V137: The Kid Laroi (GEN V)

Get to know the Aussie kid next door as he sets his sights on global domination

The birth of a new viral superstar happens so often, that it’s hard to keep up with who’s new and who’s now. But for The Kid LAROI, the Australian musician who has racked up over 44 million monthly listeners and has even collaborated with the likes of Miley Cyrus to the late Juice Wrld, proving to be one of the leading voices of this generation just comes with the territory. “I’m just a person walking through life, doing what I love, and making music,” says LAROI, whose real name is Charlton Kenneth Jeffrey Howard. Having kicked off his road to stardom by uploading early rap demos and beats to SoundCloud, it’s hard to imagine that the kid with a million dreams was raised in the rural areas of New South Wales, working his way out from a tough upbringing to becoming the one to watch in the underground rap scene in his home country–even landing a development deal with Sony Music Australia.

Coat Valentino / Shirt, sweater stylist’s own / Tie Trust Judy Blame

Fast forward years later, with a debut mixtape F*ck Love, a number one hit single “Stay” featuring Justin Bieber, and an upcoming debut studio album under his belt, Charlton is more than ready to claim his throne. “Life is crazy–[but] it’s just the start. I want to be remembered for being an inspiration for people to move with love and positivity throughout life and help change the world with music, whether it be one person or a million [people], giving hope to those that need it most.”

“Pink reminds me of Pigbaby.”-The Kid LAROI

Below, discover an extended Q+A with The Kid LAROI!

V Magazine: Being that you’re only 18 and have achieved what some only dream about, what’s been the most profound discovery you’ve made about yourself in these past few years?

The Kid LAROI: I’ve learned [to] value time with family and personal relationships more.

V: You know you’ve gone from making a splash in Waterloo to getting financial advice from Elon Musk, and even collaborating with McDonald’s on a signature meal–is this level of success something that a part of you has always dreamed about? Are there any dreams you have that are yet unfulfilled? (If so, name a few)

TKL: That was my dream for sure. My next dream is to go to the middle of nowhere and never speak to anyone ever again,  start a family, and [live] by the beach.

V: Having accomplished quite a bit in music in these past few years, what do you hope your impact will be in music in the years to come? How do you want to be remembered, decades from now?

TKL: I just want to be remembered for always being myself and always doing whatever I want. I want to be remembered for helping inspire kids to chase their dreams. Without sounding corny, I definitely want to be remembered for being an inspiration for people to move with love and positivity throughout life and help change the world with music, whether it be one person or a million [people], and giving hope to those that need it most.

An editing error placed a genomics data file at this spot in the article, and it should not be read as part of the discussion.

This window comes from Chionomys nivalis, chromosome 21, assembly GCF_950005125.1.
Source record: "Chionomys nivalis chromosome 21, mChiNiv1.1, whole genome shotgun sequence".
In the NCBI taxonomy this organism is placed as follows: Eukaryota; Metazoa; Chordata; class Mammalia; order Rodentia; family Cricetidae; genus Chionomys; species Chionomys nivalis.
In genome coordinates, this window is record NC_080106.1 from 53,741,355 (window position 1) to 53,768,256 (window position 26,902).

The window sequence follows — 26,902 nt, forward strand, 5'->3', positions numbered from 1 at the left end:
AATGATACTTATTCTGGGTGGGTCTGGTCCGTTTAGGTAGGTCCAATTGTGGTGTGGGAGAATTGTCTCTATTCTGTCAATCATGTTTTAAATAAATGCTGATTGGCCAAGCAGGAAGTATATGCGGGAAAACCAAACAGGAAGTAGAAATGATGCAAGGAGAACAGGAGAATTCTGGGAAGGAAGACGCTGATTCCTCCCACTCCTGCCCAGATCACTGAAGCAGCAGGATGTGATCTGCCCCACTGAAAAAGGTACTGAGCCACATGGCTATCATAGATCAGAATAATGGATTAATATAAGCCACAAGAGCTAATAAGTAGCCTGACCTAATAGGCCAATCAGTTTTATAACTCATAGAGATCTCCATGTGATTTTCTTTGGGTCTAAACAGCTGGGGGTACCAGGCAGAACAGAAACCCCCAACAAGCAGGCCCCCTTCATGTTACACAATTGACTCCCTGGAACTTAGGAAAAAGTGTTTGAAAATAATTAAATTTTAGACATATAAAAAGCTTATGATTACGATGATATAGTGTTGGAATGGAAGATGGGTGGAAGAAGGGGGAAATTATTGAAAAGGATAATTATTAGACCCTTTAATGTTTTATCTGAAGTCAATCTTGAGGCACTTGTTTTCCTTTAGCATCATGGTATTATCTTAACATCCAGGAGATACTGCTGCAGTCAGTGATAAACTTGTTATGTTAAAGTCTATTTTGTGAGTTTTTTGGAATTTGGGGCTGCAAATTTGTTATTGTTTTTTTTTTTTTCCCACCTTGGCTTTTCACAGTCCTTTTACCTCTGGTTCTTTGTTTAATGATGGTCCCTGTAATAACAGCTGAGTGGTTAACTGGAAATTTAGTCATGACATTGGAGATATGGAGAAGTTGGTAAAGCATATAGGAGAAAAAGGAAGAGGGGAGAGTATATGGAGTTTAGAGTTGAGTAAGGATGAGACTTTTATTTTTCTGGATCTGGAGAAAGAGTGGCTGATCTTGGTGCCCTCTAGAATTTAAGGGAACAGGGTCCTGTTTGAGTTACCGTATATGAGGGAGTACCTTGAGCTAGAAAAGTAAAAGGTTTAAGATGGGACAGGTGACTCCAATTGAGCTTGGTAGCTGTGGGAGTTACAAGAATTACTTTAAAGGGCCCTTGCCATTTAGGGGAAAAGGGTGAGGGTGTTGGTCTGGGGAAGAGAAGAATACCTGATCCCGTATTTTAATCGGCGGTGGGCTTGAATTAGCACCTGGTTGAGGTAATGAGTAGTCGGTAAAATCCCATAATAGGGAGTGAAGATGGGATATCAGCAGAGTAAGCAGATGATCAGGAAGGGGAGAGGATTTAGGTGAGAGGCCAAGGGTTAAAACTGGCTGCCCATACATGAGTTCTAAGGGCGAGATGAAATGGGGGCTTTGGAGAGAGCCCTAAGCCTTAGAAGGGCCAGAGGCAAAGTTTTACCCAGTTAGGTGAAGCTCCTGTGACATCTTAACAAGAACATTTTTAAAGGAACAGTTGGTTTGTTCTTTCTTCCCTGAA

V: There’s no denying that you like fashion, and fashion certainly likes you. Tell us about the evolution of your personal style–What have been your go-to methods for putting together looks in both your personal and red carpet day-to-day moments? What are some pieces on your rotation that you’re currently obsessed with?

TKL: I don’t really have any brands that I keep in rotation, but whatever I think is hard and I like, I’ll wear it. It can be from K-Mart, as long as it looks cool and fits good–that’s all that matters to me.

V: The world, especially people of the past generation, certainly has some strong feelings about the way people are nowadays. What’s your take on that?

TKL: That’s why they’re called the “Old Generation!”

All clothing and jewelry CELINE HOMME by Hedi Slimane

V: It’s no secret that people in the millions have been keeping up with you, almost religiously at this point. What do you think are some of the drawbacks of amassing a large following in today’s social climate? Do you think can you live with or without social media? 

TKL: Ideally, I could live without social media but I love my fans and communicating with them. All the extra stuff I could do without, but for them, I think it’s important because that’s how I can talk to them. But once social media is off your phone, or shuts down, it doesn’t exist, you know?

V: After the explosive success of your song “Stay”, I think it’s safe to say that the world is even more curious about you and what you can bring to the music world. Do you ever feel the pressure to keep up the success and level of hype that the song brought when it comes to creating new music?

TKL: I do but I don’t let it interfere when I’m creating new music. I don’t go in thinking I need to make a bigger song than “Stay”–I just create music. 

V: Now with this added lens on the Australian music + cultural scene, thanks to you, of course, could we expect to see you collaborate with more artists from back home? 

TKL: Fucking oath!

V: Currently, you’re on a global concert tour, having just released your latest video for “Thousand Miles” and just played in your hometown for over 20K people–which is insane. What’s been the craziest adventure or experience from touring to date? Do you think the global, jet-setting rockstar lifestyle is something you’re definitely cut out for?

TKL: Seeing 20,000 people in an arena in my hometown, waiting for me to perform [has been the craziest experience]. No, I’m not cut out for the rockstar lifestyle–I’m a wholesome king.

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